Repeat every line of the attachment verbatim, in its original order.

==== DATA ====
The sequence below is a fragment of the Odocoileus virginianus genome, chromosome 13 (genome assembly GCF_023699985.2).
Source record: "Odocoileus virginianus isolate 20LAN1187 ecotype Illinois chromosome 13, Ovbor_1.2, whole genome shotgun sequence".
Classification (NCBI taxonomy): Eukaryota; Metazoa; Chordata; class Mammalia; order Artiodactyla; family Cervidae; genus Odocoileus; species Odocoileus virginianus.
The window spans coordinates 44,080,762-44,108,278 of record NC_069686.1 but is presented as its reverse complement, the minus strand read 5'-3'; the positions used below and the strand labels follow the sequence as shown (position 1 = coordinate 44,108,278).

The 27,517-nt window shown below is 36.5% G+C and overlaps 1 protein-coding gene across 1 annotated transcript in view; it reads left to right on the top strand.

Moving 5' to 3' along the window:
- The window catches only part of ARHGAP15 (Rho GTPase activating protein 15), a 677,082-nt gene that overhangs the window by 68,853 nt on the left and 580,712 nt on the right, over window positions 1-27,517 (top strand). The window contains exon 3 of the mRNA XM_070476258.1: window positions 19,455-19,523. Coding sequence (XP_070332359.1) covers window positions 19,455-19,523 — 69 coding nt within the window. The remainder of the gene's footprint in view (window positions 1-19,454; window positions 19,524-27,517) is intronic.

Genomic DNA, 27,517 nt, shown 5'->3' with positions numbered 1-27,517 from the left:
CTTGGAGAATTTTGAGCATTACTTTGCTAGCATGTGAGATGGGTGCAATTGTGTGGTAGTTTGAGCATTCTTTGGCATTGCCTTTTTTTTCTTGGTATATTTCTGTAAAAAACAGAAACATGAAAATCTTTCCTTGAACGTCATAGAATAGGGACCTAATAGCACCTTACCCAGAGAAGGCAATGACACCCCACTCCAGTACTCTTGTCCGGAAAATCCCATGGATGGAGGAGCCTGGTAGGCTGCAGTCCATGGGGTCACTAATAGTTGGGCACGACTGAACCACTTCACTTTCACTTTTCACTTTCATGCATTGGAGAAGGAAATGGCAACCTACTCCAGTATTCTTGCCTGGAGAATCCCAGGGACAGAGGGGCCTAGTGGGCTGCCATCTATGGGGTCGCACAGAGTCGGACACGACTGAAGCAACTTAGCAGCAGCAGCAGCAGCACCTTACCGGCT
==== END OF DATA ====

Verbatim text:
The sequence below is a fragment of the Odocoileus virginianus genome, chromosome 13 (genome assembly GCF_023699985.2).
Source record: "Odocoileus virginianus isolate 20LAN1187 ecotype Illinois chromosome 13, Ovbor_1.2, whole genome shotgun sequence".
Classification (NCBI taxonomy): Eukaryota; Metazoa; Chordata; class Mammalia; order Artiodactyla; family Cervidae; genus Odocoileus; species Odocoileus virginianus.
The window spans coordinates 44,080,762-44,108,278 of record NC_069686.1 but is presented as its reverse complement, the minus strand read 5'-3'; the positions used below and the strand labels follow the sequence as shown (position 1 = coordinate 44,108,278).

The 27,517-nt window shown below is 36.5% G+C and overlaps 1 protein-coding gene across 1 annotated transcript in view; it reads left to right on the top strand.

Moving 5' to 3' along the window:
- The window catches only part of ARHGAP15 (Rho GTPase activating protein 15), a 677,082-nt gene that overhangs the window by 68,853 nt on the left and 580,712 nt on the right, over window positions 1-27,517 (top strand). The window contains exon 3 of the mRNA XM_070476258.1: window positions 19,455-19,523. Coding sequence (XP_070332359.1) covers window positions 19,455-19,523 — 69 coding nt within the window. The remainder of the gene's footprint in view (window positions 1-19,454; window positions 19,524-27,517) is intronic.

Genomic DNA, 27,517 nt, shown 5'->3' with positions numbered 1-27,517 from the left:
CTTGGAGAATTTTGAGCATTACTTTGCTAGCATGTGAGATGGGTGCAATTGTGTGGTAGTTTGAGCATTCTTTGGCATTGCCTTTTTTTTCTTGGTATATTTCTGTAAAAAACAGAAACATGAAAATCTTTCCTTGAACGTCATAGAATAGGGACCTAATAGCACCTTACCCAGAGAAGGCAATGACACCCCACTCCAGTACTCTTGTCCGGAAAATCCCATGGATGGAGGAGCCTGGTAGGCTGCAGTCCATGGGGTCACTAATAGTTGGGCACGACTGAACCACTTCACTTTCACTTTTCACTTTCATGCATTGGAGAAGGAAATGGCAACCTACTCCAGTATTCTTGCCTGGAGAATCCCAGGGACAGAGGGGCCTAGTGGGCTGCCATCTATGGGGTCGCACAGAGTCGGACACGACTGAAGCAACTTAGCAGCAGCAGCAGCAGCACCTTACCGGCT